Celebrating South Street Hospital

1946-1969: The Post War Years

Hospital Expansion

As early as 1946, hospital administrators recommended no fewer than 200 new beds be added to the hospital. Victoria Hospital was experiencing a growing demand for hospitalization due to the more government grants for teaching hospitals, the sponsoring of blood and plasma to hospitals by the Red Cross, the increase in expanding cancer care and the Ontario program for prepaid hospitalization plans.

The Hospital Trust planned for a new Y-shaped, six-storey addition to be built behind the North Wing. However, the uncertain availability of post-war building materials and labour costs caused delays in funding and approval of new construction plans.

In May 1953, City Council approved the Y-wing addition, with two more floors for an eight-storey building. The construction delay had rendered the original plans insufficient to meet the needs of the community.  

Programs and services in the new addition included the new Ontario Cancer Foundation Clinic, a chapel, various laboratories, lecture rooms, additional surgical recovery rooms, new nurseries and an enlarged maternity department. The seventh floor was reserved for psychiatric patients.

In 1954, a special dedication service was held in the chapel with 250 guests in attendance. The floor of the chapel was carpeted wall to wall with the gold carpet that was used at the Coronation of Queen Elizabeth II.

The continued growth of the hospital again created an acute need for additional patient care facilities. As well, some areas of Victoria Hospital were showing their age very badly. In 1964, the Ontario Hospital Services Commission approved an eight-storey, $1,750,000 addition to the east section of the hospital’s Y-wing. Some 110 more beds were provided when the Middlesex Wing opened in the summer of 1967, but more importantly the outdated facilities in the Colborne Wing were replaced.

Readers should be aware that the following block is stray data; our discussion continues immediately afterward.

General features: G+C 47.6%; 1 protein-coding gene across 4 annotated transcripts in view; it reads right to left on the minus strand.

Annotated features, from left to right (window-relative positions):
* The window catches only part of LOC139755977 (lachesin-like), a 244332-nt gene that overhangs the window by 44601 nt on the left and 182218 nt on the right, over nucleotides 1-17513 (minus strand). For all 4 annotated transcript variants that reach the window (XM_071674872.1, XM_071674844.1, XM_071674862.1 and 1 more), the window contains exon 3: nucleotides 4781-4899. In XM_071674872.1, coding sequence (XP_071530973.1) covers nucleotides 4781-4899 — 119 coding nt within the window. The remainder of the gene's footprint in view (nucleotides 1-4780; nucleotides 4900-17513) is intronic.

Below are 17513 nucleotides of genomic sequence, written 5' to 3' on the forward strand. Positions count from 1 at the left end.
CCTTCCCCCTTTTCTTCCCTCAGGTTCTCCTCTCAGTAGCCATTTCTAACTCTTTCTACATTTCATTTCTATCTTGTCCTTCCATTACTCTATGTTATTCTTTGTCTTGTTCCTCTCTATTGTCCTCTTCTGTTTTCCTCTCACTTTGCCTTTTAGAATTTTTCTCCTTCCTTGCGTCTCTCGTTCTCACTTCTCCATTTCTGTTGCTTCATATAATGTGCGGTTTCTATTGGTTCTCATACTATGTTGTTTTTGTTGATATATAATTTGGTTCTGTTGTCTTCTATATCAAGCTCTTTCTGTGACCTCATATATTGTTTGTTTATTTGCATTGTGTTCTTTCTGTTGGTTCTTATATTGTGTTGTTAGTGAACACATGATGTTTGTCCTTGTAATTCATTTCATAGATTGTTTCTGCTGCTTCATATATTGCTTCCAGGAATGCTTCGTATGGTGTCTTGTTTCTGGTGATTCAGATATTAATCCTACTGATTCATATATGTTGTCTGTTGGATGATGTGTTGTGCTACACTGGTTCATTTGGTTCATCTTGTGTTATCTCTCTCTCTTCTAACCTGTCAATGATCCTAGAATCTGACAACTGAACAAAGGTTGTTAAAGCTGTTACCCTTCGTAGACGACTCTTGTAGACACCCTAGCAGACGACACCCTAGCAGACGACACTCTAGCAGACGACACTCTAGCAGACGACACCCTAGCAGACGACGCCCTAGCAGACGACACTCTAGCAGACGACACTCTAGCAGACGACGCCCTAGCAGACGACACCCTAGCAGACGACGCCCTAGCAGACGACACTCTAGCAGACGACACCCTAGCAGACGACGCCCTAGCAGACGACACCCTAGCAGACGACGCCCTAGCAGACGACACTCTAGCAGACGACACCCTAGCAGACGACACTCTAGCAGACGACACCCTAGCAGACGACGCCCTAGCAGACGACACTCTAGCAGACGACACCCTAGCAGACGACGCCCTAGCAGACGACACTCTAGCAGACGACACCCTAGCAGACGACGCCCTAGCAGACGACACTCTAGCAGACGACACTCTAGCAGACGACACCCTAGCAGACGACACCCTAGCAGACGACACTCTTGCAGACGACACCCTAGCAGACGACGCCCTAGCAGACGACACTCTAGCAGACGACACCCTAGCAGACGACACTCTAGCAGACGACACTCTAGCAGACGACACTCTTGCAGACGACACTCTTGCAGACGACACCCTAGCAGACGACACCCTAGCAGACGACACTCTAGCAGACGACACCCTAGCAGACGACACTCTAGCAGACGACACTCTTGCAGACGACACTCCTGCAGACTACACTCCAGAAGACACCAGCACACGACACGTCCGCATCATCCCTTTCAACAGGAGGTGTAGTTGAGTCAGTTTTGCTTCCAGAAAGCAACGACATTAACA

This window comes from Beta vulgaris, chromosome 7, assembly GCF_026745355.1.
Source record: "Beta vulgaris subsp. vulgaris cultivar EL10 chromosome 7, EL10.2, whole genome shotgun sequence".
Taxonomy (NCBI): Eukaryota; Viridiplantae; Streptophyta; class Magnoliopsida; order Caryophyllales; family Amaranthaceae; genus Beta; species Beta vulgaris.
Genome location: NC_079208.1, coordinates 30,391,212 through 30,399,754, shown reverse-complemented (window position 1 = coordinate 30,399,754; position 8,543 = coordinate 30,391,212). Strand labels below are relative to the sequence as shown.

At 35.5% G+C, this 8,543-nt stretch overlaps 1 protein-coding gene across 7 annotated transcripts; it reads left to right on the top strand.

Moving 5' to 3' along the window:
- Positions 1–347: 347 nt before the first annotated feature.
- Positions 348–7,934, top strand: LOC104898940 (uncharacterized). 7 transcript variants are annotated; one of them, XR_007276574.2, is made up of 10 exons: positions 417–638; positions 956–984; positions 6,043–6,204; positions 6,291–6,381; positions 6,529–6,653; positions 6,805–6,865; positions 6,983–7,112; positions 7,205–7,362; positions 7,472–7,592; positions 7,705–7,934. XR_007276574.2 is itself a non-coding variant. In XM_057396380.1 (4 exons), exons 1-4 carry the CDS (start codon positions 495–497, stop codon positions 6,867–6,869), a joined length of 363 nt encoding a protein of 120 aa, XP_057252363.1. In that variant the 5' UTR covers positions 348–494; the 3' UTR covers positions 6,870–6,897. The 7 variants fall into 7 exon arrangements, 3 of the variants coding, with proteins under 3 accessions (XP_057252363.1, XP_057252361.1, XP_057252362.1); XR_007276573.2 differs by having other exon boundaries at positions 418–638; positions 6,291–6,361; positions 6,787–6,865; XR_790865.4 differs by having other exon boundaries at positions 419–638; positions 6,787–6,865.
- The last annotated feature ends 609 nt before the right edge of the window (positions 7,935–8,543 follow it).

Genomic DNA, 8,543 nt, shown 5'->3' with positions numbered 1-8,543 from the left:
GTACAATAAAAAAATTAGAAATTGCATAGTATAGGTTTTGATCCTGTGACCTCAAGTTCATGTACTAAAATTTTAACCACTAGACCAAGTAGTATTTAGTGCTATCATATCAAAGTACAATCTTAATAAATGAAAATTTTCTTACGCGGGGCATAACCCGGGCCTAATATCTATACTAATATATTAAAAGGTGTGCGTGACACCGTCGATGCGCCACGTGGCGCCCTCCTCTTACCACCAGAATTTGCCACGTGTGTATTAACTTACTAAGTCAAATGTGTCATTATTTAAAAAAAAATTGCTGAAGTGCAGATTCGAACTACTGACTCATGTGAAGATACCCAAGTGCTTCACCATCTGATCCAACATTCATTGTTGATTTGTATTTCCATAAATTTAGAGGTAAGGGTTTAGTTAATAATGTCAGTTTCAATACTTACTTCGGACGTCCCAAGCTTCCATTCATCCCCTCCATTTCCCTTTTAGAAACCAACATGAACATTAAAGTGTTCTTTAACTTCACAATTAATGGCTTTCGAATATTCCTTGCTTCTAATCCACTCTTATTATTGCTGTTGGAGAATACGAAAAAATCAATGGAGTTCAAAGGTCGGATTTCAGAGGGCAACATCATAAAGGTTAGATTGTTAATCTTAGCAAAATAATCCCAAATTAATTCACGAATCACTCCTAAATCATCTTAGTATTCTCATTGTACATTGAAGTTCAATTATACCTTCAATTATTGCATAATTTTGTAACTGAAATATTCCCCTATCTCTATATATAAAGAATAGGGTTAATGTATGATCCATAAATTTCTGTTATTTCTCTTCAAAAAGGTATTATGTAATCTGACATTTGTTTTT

Medical Innovation at Victoria Hospital

In addition to hospital expansion, Victoria Hospital participated in significant medical innovation. In 1949, Dr. Murray Barr and his research team discovered the Barr Body on chromosomes which lead to simple genetic testing even before the discovery of DNA.

In the spring of 1948, Dr. Jacobus van Noordwjik, who had worked under Dr. Kolff in Holland, spent a year in London instructing physicians how to build and operate the first artificial kidney machine in Canada.

On October 27, 1951, the first treatment in the world with Cobalt-60 radiation took place at the Ontario Institute of Radiation at Victoria Hospital with Dr. Ivan Smith as the attending physician. Developed by Dr. Smith and built in Saskatoon, the machine was known as the “Cobalt Bomb” or the “Peace Bomb”. Its first use was recorded by the CBC.

Dr. Charles Drake was the Chief of Neurosurgery at Victoria Hospital in 1953. He developed and perfected his techniques for the diagnosis and repair of brain aneurysms, gaining international recognition.

Excerpts from "Growing to serve... : a history of Victoria Hospital, London, Ontario." Authors: Norman. John Robert Sullivan, Norman R. Ball, and Victoria Hospital Corporation. Published: 1985 by Victoria Hospital Corporation, London, Ontario.

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